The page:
John Robertson

North Salt Lake, UT

john.jersdesk.com

Age: 43

I am a software developer. I am particularly fond of the areas:

  • artificial intelligence, computer vision & machine learning
  • high end graphics & image processing
  • games

As stackoverflow changed their icon in celebration for several days when the US Supreme court unlawfully legislated to make gay marriage legal, I will in turn address the matter in my stackoverflow profile. That is the only way I can, in good conscience, continue to participate in stackoverflow.

I stand by the bible's teachings on the matter of homosexuality. I am a member of the Church of Jesus Christ of Latter-Day Saints, also known as a Mormon. That means I consider homosexuality and related immorality to be a perversion. By contrast I consider marriage to be sacred. The court has no more right to redefine the family than government can change the fact that men are born with God given inalienable rights.

I am also a mathematician.
I quite like interesting games and enjoy playing them with those of my many wonderful children who are old enough. We will often edit what we might find to be sleazy in a game without altering the game play, which quite widens the range of games we can play while staying within what we consider to be gospel standards.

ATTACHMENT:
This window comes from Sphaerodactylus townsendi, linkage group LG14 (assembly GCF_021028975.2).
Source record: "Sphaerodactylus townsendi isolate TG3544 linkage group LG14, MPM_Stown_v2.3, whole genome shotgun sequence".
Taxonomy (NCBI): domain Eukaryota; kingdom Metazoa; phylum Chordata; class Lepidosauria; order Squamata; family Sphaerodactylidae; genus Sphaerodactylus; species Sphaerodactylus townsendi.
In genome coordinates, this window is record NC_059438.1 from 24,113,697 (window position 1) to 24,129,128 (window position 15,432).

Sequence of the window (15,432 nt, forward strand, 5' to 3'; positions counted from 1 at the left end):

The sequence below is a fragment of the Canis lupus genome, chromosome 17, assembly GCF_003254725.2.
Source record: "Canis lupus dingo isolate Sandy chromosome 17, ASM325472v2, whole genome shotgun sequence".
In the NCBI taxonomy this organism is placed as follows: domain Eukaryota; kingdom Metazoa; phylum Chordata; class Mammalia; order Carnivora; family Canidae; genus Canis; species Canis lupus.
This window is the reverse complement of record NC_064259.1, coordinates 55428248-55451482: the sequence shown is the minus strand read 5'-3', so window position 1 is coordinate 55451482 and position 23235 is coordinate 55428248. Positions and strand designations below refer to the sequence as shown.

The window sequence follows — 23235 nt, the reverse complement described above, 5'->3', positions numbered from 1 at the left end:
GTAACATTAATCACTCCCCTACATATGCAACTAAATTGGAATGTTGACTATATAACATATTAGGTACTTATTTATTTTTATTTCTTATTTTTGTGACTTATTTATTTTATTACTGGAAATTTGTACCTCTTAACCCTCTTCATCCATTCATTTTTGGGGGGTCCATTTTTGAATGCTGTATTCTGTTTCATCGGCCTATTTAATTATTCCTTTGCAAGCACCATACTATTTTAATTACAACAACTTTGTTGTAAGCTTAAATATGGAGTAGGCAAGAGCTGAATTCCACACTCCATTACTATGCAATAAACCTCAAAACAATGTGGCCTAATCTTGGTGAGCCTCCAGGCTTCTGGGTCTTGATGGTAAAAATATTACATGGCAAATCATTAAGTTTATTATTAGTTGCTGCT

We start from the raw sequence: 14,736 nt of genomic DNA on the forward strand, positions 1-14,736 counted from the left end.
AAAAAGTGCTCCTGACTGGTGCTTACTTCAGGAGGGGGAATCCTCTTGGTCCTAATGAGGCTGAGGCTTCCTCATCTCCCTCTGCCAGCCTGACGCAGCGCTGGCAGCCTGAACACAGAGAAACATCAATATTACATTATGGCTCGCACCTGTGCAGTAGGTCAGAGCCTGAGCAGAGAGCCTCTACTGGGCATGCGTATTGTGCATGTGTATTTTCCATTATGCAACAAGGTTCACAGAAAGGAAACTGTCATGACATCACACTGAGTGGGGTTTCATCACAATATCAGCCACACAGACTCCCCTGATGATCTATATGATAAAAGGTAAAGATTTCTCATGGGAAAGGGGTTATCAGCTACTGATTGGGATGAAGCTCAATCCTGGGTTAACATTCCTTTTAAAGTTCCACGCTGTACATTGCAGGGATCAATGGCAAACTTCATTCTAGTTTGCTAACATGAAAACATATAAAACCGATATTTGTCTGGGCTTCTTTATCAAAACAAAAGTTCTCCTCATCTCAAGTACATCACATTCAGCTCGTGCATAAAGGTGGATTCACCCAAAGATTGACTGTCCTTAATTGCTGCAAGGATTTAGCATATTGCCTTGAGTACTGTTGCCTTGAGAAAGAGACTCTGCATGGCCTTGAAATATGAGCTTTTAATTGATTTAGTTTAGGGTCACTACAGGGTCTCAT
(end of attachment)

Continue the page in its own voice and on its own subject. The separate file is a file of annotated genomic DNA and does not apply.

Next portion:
13h
comment Ribs in Slow Cooker, then finished on BBQ?
This is probably grilling blasphemy, but I don't own a grill and I am curious what will be lost if I simply cook them in my oven at 225-275 degrees?
1d
comment Is Mana Weaving ok if it's followed by a thorough shuffle?
Having had a bit more to think about it, if anything, an undershuffled deck that had its mana all in a clump is more likely to have evenly distributed mana than one that had mana spread throughout. That is because randomness is NOT evenly distributed. So much so that facing real randomness, people often attribute the extremely uneven results to "good luck" or "bad luck". Shuffling works by doubling gaps between cards. Until the gaps between mana cards are doubled to the point that they are "lapping" the thickness of the deck the distribution of mana will be more uniform than true randomness.
1d
comment Is Mana Weaving ok if it's followed by a thorough shuffle?